To the Doctor that Told Me She Wouldn't Patronise Me
I'm no stranger to my GP surgery; I'm pretty sure if you suffer with a chronic condition you're well-known at your local doctors. However, I do avoid going if I can. They mostly blame any new symptoms on my preexisting condition(s), so I'll only go if I'm really concerned or can't get any relief at all.
Last week I'd been suffering really badly for about five days with a trapped nerve in my shoulder; so much so, I was screaming in agony whenever I moved my arm. I'm not one to whinge in pain, my mum always used to tell me off for masking my pain, but this, I just couldn't hide - it was excruciating. My whole arm, shoulder and neck were killing; I had tingling in my fingers, a burning sensation in my forearm and a stabbing pain in my shoulder blade. I couldn't grip and my arm was pretty much useless. It wasn't fun and it wasn't going anywhere, even with my strong medication.
I get nerve pain often; sciatica wants to take up residence down my left side every few months and it's never a pleasant experience. Luckily, I know what concoction of meds will help but diazepam is a touchy subject as it's very addictive. I was given ten diazepam tablets over a year ago and I only take them when it's absolutely necessary. I'm very cautious with my medication and only take the highest dose if it's completely essential. So, when it comes to diazepam, I'm super vigilant.
Whenever you ask a doctor for a specific medication, they always give you the, 'I know you're addicted to painkillers' look. As someone that physically can't function without drugs, this gets very tedious, very quickly. There's a huge difference between being an addict and needing them to operate.
Anyway, I got an emergency appointment to see a doctor. I wheeled into the room once my name was called and explained to the doctor who I had never seen before exactly what had been going on. She listened intently and then came the dreaded question, 'what do you usually take for this?' I almost didn't want to say because I didn't want to come across like I was begging for diazepam, although I kinda was as I definitely needed it. I bit the bullet and told her. She looked at my notes, turned back to me and said a sentence that I've never heard from a doctor before, 'I don't want to patronise you because you clearly know a lot about medication and pain.' I'm pretty sure I smiled like I'd just spotted a puppy. She didn't lecture me on the side effects or potential addiction; although she did comment briefly on them. But again, said she wouldn't patronise me but needed to mention it. She quickly examined my arm and it was obvious how much pain I was in. She wrote me a prescription for diazepam and told me to come back if it got any worse.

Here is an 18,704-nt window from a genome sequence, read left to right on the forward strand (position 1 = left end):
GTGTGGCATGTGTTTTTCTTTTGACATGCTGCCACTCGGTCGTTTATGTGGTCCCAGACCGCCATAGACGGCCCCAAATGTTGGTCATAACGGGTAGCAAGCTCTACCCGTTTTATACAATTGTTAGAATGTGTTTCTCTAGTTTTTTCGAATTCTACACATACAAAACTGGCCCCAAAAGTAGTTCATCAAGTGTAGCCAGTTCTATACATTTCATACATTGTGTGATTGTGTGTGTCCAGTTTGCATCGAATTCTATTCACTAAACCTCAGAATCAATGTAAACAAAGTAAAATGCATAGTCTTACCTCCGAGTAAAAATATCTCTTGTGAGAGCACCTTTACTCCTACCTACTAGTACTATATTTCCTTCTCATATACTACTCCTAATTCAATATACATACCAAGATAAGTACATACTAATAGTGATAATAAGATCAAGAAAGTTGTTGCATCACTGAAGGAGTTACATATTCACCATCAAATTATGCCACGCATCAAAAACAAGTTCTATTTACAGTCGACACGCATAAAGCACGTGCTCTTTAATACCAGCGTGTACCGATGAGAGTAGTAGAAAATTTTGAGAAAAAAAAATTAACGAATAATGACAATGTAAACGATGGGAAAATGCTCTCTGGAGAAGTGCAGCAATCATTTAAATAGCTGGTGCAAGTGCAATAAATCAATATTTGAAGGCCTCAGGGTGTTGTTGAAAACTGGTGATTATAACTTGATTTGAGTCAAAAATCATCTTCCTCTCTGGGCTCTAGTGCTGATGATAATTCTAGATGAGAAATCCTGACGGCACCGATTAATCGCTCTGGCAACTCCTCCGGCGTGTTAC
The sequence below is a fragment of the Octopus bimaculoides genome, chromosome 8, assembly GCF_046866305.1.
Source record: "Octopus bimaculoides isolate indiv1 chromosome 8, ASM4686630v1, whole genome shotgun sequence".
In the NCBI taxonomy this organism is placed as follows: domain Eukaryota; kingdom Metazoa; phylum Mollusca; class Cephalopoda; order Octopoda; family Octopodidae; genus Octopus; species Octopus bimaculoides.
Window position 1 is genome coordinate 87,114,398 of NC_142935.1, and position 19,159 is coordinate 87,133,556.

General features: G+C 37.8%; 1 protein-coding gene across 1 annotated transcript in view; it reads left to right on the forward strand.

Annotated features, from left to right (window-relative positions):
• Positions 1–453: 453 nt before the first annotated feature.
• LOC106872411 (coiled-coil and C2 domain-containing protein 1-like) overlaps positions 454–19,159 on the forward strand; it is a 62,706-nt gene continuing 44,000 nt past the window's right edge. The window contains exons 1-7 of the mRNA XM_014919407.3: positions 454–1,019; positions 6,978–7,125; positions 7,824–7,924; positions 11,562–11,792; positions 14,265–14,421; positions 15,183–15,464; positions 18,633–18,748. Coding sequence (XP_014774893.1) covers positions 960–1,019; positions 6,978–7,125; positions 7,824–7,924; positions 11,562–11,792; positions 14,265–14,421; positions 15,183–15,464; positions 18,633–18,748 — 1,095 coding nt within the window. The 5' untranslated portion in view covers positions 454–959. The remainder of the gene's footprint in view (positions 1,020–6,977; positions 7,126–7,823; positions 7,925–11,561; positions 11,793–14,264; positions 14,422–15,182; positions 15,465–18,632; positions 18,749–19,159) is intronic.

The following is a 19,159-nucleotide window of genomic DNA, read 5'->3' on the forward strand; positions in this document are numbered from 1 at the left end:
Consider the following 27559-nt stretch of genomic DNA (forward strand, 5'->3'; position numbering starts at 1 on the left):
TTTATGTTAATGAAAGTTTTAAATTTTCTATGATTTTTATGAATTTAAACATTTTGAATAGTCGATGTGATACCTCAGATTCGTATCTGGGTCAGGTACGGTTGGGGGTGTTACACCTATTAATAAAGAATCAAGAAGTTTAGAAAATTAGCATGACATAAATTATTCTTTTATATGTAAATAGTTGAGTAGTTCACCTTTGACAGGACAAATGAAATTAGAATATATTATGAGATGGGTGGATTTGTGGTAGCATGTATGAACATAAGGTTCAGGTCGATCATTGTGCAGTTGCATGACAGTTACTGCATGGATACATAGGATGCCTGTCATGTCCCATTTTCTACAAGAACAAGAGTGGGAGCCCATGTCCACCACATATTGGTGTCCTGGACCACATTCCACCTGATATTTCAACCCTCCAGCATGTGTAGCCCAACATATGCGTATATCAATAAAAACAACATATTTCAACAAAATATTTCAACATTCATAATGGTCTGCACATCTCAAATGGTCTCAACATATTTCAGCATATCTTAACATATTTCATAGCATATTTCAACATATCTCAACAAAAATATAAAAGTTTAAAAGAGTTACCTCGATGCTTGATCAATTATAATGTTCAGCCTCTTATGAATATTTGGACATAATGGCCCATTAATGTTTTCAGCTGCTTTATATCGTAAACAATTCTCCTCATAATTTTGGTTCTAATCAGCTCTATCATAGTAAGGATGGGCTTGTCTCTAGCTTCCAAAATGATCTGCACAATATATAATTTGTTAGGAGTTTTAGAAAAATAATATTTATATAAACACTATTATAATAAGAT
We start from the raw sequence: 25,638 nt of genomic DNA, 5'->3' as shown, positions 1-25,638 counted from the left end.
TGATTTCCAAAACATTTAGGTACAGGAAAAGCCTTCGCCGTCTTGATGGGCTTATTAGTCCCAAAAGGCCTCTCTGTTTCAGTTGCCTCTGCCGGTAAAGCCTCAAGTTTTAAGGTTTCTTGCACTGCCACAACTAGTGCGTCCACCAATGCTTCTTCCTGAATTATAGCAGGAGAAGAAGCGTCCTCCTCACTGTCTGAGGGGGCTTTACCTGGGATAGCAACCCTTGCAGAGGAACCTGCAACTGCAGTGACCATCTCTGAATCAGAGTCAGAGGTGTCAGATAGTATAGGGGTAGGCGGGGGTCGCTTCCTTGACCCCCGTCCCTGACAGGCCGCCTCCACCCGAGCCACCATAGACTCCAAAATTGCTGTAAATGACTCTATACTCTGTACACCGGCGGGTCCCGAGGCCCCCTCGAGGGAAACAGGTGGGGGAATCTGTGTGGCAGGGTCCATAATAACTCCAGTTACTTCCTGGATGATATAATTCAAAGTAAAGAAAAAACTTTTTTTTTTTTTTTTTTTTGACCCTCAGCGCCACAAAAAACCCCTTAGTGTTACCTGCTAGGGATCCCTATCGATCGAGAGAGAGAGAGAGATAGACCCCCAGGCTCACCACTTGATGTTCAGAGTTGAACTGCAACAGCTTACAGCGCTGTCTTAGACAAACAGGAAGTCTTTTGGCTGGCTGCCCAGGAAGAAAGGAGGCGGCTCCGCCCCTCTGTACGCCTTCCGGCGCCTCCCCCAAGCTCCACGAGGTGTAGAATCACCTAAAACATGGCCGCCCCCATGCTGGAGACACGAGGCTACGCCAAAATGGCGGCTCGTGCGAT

The second Ian and I left her room we grinned at each other. I've seen countless doctors for multiple reasons and none had treated me like she did, like a human, like a human with a brain. I couldn't believe it. SHE didn't want to patronise ME.
It's little things like this, like this one sentence this doctor said to me that makes the life of a chronic pain sufferer easier. I wasn't made to feel like a drug addict, or an idiot that didn't have a clue about medication. She understood that I'd lived like this for years and this wasn't new to me. I want to thank her for treating me like an intelligent adult that has lived with chronic pain for sixteen years. I'll always remember this doctor and the day she didn't patronise me.